The common heritage of mankind after 50 years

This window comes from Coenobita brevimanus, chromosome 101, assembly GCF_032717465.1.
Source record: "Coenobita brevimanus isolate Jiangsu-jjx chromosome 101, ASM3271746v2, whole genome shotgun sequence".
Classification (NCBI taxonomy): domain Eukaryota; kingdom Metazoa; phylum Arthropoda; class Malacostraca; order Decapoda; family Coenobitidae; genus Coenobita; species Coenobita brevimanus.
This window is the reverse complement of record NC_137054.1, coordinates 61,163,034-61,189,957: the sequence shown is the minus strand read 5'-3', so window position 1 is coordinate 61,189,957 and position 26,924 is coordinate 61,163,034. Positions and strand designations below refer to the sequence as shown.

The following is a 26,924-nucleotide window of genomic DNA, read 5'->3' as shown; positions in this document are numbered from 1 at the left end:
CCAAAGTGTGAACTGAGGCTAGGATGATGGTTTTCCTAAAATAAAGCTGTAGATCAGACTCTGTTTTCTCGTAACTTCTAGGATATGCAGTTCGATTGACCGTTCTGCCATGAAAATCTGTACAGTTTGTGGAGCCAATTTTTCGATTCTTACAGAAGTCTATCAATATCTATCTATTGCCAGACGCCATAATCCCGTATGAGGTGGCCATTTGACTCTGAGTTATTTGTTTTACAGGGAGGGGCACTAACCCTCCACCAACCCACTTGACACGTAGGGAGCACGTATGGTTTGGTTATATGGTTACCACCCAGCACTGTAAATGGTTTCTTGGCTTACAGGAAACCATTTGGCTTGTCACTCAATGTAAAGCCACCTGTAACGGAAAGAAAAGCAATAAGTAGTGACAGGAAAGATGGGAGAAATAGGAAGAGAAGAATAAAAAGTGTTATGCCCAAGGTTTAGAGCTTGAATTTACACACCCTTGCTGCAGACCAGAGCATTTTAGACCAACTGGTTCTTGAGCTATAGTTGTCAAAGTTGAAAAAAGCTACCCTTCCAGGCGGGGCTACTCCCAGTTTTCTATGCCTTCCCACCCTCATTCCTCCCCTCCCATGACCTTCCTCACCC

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Fifty years ago, Ambassador Arvid Pardo of Malta proposed at the UN General Assembly that the seabed and the ocean floor, and the subsoil thereof, beyond the present limits of national jurisdiction be declared the “common heritage of mankind.” I consider how this revolutionary idea has been translated into practice. The spatial extent of the application of the principle of the common heritage of mankind, as enshrined in UNCLOS, has from the very beginning been restricted by the substantial broadening of the concept of the continental shelf through UNCLOS to a distance of 200 nautical miles or until the outer edge of the continental margin. Thus far, the CLCS was only been able to adopt 29 of the required recommendations with respect to the outer limits of the continental shelf beyond 200 nautical miles. As the estimated total number of the respective submissions by coastal States will approach 120, it may take more than two further decades until the Commission will have completed its work. The boundary between national jurisdictions and the international seabed Area thus still remains largely undefined.